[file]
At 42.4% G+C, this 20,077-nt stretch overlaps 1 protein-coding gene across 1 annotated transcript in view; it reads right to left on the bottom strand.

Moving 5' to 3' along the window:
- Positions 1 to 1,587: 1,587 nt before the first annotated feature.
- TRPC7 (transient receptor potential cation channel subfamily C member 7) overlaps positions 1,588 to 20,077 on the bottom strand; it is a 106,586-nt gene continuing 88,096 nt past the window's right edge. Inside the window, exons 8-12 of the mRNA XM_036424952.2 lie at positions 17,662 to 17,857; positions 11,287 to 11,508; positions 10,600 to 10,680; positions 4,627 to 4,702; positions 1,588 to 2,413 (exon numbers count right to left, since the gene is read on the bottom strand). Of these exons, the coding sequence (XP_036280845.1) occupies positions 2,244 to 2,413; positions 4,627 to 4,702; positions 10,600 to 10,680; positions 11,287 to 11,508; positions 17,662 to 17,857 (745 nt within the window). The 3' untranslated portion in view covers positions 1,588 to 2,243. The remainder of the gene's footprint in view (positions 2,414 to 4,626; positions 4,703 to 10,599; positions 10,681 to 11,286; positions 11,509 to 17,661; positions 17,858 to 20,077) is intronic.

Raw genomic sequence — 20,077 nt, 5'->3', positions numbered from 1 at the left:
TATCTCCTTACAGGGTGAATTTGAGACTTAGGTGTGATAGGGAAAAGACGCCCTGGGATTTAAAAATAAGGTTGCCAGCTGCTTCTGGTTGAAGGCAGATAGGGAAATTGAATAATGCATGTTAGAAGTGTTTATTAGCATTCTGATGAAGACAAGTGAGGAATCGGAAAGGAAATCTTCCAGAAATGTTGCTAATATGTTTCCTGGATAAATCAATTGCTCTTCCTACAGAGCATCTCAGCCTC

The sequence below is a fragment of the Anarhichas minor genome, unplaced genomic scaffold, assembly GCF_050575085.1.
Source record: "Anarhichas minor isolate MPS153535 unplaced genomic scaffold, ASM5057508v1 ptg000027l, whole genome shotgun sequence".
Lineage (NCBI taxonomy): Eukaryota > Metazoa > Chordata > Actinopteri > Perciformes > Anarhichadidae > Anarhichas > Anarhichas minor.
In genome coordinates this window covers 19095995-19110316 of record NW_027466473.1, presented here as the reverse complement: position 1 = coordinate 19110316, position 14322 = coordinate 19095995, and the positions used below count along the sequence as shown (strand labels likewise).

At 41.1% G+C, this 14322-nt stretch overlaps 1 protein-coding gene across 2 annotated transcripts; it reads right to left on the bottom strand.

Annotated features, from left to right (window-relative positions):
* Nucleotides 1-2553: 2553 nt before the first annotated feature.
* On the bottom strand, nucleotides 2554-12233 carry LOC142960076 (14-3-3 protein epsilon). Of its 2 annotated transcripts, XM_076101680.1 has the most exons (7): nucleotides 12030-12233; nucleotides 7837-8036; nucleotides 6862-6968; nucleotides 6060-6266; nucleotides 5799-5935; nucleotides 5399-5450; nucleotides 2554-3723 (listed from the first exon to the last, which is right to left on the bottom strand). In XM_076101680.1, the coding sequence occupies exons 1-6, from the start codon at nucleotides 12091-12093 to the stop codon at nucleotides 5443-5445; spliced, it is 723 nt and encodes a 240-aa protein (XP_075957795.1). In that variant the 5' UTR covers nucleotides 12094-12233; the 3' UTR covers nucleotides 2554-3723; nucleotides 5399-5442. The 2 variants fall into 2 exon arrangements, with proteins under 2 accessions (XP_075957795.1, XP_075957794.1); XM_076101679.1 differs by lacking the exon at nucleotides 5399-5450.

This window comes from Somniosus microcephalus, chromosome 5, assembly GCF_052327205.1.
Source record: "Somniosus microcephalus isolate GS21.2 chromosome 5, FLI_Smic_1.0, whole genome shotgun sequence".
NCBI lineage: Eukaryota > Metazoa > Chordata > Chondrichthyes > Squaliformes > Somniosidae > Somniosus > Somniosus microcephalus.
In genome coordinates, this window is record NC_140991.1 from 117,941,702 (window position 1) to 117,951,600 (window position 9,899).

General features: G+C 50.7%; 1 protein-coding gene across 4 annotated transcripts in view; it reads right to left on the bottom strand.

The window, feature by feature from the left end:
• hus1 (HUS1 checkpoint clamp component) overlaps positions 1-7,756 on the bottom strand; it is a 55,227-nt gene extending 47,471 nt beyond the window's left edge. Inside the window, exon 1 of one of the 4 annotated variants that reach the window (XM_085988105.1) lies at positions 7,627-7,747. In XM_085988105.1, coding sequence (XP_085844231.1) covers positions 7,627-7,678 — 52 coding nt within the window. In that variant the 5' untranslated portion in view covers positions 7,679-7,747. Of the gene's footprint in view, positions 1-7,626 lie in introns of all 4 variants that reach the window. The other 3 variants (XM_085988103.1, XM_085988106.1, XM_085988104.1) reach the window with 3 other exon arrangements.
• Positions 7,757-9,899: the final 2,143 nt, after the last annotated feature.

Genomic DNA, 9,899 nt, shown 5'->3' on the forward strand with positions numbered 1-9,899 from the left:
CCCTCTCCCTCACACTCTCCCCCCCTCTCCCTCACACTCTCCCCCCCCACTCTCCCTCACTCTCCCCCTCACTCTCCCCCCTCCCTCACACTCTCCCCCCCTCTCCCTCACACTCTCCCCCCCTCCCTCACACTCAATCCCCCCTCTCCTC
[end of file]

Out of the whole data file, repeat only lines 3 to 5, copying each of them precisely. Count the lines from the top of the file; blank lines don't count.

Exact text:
- Positions 1 to 1,587: 1,587 nt before the first annotated feature.
- TRPC7 (transient receptor potential cation channel subfamily C member 7) overlaps positions 1,588 to 20,077 on the bottom strand; it is a 106,586-nt gene continuing 88,096 nt past the window's right edge. Inside the window, exons 8-12 of the mRNA XM_036424952.2 lie at positions 17,662 to 17,857; positions 11,287 to 11,508; positions 10,600 to 10,680; positions 4,627 to 4,702; positions 1,588 to 2,413 (exon numbers count right to left, since the gene is read on the bottom strand). Of these exons, the coding sequence (XP_036280845.1) occupies positions 2,244 to 2,413; positions 4,627 to 4,702; positions 10,600 to 10,680; positions 11,287 to 11,508; positions 17,662 to 17,857 (745 nt within the window). The 3' untranslated portion in view covers positions 1,588 to 2,243. The remainder of the gene's footprint in view (positions 2,414 to 4,626; positions 4,703 to 10,599; positions 10,681 to 11,286; positions 11,509 to 17,661; positions 17,858 to 20,077) is intronic.

Raw genomic sequence — 20,077 nt, 5'->3', positions numbered from 1 at the left: